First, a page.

Facebook

Facebook, by some measurements the most popular social network with more than 200 million active users worldwide, is one of the fastest-growing and best-known sites on the Internet today.

The company, founded in 2004 by a Harvard sophomore, Mark Zuckerberg, began life catering first to Harvard students and then to all high school and college students. It has since evolved into a broadly popular online destination used by both teenagers and adults of all ages.

Like other social networks, the site allows its users to create a profile page and forge online links with friends and acquaintances. It has distinguished itself from rivals, partly by imposing a spartan design ethos and limiting how users can change the appearance of their profile pages. That has cut down on visual clutter and threats like spam, which plague rival social networks. In May 2007, Facebook unveiled an initiative called Facebook Platform, inviting third-party software makers to create programs for the service and to make money on advertising alongside them. The announcement stimulated the creation of hundreds of new features or “social applications” on Facebook , from games to new music and photo sharing tools, which had the effect of further turbo-charging activity on the site.

In May 2009, a Russian investment firm, Digital Sky Technologies, invested $200 million in Facebook in return for a 1.96 percent stake. The investment values Facebook’s preferred stock at $10 billion, a $5 billion drop from October 2007 when Microsoft paid $240 million for a 1.6 percent stake. With the latest round of financing, Facebook has raised about $600 million since it was founded in 2004.

At the time of Microsoft’s investment in 2007, Facebook’s $15 billion valuation drew criticism for being unrealistically high and a sign of a bubble in social network investments. With the new valuation, Facebook is demonstrating to its critics that it is living up to its early promise.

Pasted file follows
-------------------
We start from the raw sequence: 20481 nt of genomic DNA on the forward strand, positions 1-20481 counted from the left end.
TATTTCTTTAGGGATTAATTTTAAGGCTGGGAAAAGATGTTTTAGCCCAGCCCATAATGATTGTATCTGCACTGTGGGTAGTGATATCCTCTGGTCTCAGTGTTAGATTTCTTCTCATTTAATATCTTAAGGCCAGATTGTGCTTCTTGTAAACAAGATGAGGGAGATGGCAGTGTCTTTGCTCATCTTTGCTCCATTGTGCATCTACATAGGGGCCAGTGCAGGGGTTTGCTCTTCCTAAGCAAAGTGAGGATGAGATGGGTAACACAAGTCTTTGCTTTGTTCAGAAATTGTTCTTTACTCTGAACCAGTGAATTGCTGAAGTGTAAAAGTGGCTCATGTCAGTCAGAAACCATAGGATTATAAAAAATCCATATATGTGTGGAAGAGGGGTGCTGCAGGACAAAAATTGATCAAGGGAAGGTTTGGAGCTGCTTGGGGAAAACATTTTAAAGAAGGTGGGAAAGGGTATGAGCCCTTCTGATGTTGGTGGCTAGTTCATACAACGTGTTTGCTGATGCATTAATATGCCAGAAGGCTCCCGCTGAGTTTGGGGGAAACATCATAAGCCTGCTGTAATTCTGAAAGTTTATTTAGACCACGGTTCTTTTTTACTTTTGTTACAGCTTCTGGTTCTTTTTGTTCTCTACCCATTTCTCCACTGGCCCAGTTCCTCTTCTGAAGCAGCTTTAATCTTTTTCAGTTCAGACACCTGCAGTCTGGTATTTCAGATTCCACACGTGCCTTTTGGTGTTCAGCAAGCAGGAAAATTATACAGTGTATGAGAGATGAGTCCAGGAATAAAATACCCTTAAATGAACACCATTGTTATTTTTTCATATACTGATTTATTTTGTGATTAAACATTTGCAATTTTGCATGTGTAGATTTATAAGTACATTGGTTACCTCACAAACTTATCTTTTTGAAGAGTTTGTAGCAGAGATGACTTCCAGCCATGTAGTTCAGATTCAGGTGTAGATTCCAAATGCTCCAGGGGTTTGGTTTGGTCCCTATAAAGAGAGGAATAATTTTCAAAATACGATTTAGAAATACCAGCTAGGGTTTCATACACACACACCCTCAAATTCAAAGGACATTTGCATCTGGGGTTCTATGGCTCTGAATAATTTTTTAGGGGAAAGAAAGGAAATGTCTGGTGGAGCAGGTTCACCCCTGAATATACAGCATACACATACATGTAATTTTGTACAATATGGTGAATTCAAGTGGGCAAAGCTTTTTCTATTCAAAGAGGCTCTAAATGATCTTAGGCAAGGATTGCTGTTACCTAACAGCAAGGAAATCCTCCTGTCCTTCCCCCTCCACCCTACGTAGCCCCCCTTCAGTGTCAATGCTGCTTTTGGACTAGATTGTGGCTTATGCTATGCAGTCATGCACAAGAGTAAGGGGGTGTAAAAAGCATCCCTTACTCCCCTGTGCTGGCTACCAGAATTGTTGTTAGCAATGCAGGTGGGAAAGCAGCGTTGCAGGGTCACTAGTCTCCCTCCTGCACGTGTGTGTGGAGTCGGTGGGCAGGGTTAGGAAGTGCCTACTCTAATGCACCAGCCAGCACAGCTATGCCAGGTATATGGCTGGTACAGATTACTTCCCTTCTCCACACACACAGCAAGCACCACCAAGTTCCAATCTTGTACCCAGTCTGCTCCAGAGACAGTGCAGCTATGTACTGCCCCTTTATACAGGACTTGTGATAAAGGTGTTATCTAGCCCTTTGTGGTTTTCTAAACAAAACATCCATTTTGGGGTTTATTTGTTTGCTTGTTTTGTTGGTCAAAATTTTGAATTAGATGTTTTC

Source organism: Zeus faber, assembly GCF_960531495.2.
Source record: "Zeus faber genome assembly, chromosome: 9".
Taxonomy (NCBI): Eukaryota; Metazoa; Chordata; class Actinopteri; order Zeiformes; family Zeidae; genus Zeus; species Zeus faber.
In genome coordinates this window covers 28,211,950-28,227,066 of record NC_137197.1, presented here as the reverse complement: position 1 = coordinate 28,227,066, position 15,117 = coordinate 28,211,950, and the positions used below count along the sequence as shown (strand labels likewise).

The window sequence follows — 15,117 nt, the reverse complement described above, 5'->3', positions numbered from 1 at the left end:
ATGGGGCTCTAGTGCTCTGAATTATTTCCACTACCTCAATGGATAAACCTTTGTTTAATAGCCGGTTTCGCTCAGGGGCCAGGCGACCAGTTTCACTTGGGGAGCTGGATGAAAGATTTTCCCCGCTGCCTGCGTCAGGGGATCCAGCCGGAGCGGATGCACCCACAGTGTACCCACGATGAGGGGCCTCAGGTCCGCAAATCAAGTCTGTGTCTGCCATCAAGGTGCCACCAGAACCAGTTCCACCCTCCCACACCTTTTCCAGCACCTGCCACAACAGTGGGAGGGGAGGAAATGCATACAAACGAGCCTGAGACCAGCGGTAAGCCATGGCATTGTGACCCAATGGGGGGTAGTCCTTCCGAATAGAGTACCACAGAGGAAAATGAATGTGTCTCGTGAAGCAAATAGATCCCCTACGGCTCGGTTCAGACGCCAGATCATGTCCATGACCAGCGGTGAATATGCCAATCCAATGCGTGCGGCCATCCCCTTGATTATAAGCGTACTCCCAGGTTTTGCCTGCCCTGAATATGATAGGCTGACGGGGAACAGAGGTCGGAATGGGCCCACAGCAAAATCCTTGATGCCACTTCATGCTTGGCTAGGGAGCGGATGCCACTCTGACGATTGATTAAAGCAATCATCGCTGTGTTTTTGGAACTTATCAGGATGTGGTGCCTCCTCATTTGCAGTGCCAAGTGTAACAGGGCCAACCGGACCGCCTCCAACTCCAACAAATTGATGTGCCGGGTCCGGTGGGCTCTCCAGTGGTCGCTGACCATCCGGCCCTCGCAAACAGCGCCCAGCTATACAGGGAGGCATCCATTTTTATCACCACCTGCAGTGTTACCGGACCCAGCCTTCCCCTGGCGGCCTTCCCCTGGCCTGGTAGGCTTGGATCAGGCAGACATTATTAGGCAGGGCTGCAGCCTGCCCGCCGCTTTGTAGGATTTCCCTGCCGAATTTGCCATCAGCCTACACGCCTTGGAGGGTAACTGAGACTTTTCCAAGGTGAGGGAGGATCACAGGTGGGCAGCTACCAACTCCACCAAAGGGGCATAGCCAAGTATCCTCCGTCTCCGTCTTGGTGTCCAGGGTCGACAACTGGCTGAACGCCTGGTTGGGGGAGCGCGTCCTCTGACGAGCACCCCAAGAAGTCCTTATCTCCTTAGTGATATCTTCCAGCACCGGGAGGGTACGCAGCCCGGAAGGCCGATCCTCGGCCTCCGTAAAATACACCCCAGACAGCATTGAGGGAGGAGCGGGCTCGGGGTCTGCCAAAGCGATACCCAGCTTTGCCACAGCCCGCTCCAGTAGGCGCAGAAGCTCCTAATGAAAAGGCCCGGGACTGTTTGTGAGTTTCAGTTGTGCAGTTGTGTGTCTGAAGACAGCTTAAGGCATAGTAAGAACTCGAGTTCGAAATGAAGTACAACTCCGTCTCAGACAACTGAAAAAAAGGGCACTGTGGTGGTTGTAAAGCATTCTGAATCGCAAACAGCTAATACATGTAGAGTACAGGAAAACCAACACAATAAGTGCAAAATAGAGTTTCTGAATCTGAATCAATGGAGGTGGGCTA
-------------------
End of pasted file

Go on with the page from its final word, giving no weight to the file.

Facebook’s rise has been marked by several controversies. Three other Harvard students maintain that they came up with the original idea and that Mr. Zuckerberg, whom they had hired to write code for the site, stole the idea and surreptitiously created a rival company. Facebook has denied the allegations; a lawsuit is pending.

Another Harvard classmate, Aaron Greenspan, asserts that he created the underlying architecture for both companies, but has declined to enter the legal fray .

In November 2007, Facebook again created a storm when it announced a new advertising system called Beacon, in which users’ purchases or activities on some 40 partner sites were broadcast to their Facebook friends. Some users claimed that they were not adequately warned about the feature, and the political activist group MoveOn.org organized a protest group on Facebook, which attracted more than 70,000 members.

In December, Facebook capitulated to a key demand of the protesters by offering users an easy way to decline to take part in Beacon.

In February 2009, when Facebook updated its terms, it deleted a provision that said users could remove their content at any time, at which time the license would expire. Further, it added new language that said Facebook would retain users’ content and licenses after an account was terminated.

After a wave of protests from its users, Facebook said that it would withdraw changes to its terms of service. Mr. Zuckerberg said that Facebook’s next revision of terms would reflect “a new approach” and would be “a substantial revision from where we are now.”

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